In 1866, Congress created 6 peacetime All Black military regiments but they would later combine that 6 to create 4 units, the 9th and 10th cavalry and the 24th and 25th infantry. These units were given the nickname Buffalo Soldiers, though how has been lost in history’s ether. These military men protected the interests of the American westward expansion, because their presence was very much unwelcome in the south. They built roads, were park rangers and sadly were often pitted against Native Americans, another group who were not seen equally as citizens in post-Civil War America. Twenty percent of the US military troops that engaged in the “Indian Wars” were Buffalo soldiers. Sadly, though they were military personnel, they suffered greatly often not being allowed to be a part of the western communities they protected and suffering internal racism from the army. Many White officers, like George Armstrong Custer, were disinterested in leading the regiments. However these men would serve their country with honor and are part of the story of the west just like Black cowboys. Buffalo Soldiers received medals for their efforts, had low desertion numbers, and the lowest number of court-martials, but we would need to look at the service records of those who were court-martialed with some suspicion as systematic racism may have played a role. However, the majority served with distinction, including graduates from West Point such as Lt. Henry O. Flipper and Colonel Charles Young. These troops continued to exist until 1948 when the military was desegregated.

National Parks

I don’t want to focus on the darker parts of that service - war and their suffering under the perils of institutional racism. What I would rather like to focus on is their legacy. From 1891 to 1913, the Army acted as administrators for the national parks Yosemite, which is about 3 hours from San Jose, and the Sequoia National Park, which is a little under 4 hours away from San Jose. These soldiers wintered at the Presidio and served the Sierra during the summer; they spent that time fighting fires, keeping poachers out, creating part of the infrastructure that we still use today and keeping grazing stock off park lands - the last being an issue that we still face today. They employed unique ideas such as putting livestock in one area and the rancher in another, as they often had to navigate a fine line in enforcing laws while being seen as lesser by that same system. Over 500 Black men served the parks between those periods.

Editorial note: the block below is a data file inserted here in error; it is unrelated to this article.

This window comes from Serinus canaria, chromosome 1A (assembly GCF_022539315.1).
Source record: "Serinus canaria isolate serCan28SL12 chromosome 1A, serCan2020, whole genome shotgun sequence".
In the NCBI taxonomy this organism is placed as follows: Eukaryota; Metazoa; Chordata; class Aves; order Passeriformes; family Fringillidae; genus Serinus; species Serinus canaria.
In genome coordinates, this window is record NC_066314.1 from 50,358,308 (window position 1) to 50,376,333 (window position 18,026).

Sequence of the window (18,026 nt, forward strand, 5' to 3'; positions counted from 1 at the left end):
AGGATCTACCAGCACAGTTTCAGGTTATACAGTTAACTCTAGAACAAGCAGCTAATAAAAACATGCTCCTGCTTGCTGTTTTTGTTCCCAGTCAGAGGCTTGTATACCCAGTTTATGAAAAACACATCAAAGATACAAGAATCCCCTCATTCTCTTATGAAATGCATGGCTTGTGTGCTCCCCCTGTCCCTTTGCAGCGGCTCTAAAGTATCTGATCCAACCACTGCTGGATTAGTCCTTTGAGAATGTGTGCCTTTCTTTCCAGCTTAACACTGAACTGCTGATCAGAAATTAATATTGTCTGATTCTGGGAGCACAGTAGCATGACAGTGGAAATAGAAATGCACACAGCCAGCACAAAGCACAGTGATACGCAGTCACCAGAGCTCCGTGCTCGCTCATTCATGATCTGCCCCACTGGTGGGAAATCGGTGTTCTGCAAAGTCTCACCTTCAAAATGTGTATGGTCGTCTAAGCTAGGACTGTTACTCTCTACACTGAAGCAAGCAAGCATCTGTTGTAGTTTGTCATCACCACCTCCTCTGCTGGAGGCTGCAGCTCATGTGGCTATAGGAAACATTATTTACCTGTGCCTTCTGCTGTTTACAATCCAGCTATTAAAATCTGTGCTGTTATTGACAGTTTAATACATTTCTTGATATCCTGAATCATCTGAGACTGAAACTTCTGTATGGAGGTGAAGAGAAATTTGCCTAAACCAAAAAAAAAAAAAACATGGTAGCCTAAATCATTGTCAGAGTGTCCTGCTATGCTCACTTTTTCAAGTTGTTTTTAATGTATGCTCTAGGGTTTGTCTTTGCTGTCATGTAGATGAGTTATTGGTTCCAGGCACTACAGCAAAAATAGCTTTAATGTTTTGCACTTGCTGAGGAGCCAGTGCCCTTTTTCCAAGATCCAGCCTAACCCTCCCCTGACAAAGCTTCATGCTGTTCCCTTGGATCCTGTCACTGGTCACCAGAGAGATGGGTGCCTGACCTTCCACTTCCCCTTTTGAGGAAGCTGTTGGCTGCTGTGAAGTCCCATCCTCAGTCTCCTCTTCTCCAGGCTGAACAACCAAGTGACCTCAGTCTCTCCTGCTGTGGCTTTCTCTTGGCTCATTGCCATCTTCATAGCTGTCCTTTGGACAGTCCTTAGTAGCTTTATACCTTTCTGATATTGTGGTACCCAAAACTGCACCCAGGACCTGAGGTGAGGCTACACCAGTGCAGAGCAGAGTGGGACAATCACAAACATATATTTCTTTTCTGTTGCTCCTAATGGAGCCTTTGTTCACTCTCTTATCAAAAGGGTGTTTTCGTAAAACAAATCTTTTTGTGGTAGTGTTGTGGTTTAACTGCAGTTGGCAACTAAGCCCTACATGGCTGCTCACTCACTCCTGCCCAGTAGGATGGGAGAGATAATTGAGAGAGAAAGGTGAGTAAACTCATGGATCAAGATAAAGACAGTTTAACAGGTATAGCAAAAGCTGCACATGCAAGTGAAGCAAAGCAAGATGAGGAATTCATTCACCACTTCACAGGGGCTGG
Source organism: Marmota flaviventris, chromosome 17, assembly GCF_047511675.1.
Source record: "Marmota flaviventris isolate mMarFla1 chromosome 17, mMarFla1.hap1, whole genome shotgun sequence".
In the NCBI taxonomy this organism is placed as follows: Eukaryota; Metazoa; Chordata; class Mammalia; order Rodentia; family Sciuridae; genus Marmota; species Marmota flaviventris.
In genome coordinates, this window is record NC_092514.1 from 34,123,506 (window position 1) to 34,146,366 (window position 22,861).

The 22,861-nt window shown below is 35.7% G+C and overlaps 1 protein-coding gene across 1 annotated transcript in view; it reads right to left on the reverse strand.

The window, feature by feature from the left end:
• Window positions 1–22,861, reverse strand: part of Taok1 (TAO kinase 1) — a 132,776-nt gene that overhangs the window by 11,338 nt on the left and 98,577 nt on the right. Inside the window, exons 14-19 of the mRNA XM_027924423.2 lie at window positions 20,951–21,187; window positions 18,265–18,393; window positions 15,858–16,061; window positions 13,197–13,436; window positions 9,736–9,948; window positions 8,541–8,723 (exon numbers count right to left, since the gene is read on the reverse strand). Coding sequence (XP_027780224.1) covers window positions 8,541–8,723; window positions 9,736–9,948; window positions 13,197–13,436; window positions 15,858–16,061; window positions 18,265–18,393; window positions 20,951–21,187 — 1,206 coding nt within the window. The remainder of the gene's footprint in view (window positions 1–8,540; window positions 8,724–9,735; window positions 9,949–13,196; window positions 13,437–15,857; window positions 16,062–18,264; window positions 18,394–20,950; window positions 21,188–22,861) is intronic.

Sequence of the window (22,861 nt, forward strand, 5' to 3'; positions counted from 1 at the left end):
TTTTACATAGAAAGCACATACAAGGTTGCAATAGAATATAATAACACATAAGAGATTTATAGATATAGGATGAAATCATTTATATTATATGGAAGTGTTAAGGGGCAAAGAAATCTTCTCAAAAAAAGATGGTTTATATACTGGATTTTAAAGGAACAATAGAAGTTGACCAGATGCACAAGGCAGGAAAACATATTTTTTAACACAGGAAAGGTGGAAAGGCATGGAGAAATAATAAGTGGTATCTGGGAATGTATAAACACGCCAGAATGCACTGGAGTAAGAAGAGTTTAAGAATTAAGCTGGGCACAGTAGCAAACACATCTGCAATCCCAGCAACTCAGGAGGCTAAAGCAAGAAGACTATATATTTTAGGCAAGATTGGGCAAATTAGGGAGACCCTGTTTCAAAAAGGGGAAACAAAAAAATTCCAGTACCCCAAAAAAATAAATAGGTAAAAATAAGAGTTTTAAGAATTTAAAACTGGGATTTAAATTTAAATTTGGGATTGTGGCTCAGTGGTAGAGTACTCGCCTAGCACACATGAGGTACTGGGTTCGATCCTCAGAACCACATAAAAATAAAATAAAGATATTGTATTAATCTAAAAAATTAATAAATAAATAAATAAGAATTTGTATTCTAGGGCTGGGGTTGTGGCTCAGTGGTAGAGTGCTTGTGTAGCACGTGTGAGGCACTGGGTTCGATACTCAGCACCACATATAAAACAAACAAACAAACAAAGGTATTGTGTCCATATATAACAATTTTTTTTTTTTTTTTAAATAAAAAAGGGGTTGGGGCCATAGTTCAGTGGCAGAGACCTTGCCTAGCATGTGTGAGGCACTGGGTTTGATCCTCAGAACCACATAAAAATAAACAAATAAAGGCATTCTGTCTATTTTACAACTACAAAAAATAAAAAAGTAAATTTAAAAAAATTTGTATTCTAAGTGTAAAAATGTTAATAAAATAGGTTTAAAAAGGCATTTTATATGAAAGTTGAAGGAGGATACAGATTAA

We as Californians owe these men for being some of the first protectors of the natural beauty we have here. In these Covid-19 days being outside, far away from one another in nature, is one of the few activities we can still engage in. Although we have made progress regarding race, those early Black military pioneers of the west may be disappointed about how much has been accomplished, or even how few Black people visit the lands they protected with their lives because they feel unwelcome in those spaces.

Therefore, I challenge you the next time you can visit Yosemite, Sequoia National Park or you are near the Presidio take a moment to think about Buffalo soldiers. Walk the trails the Buffalo soldiers made and maintained. And if you are a Black person like me, go to a national park and remember the cost has been paid; you belong.

Buffalo Soldiers

Buffalo Soldiers, book cover
Buffalo Soldier Regiment History of the Twenty-fifth United States Infantry, 1869-1926, book cover
Buffalo Soldiers in the West A Black Soldiers Anthology, book cover
Cathy Williams From Slave to Female Buffalo Soldier, book cover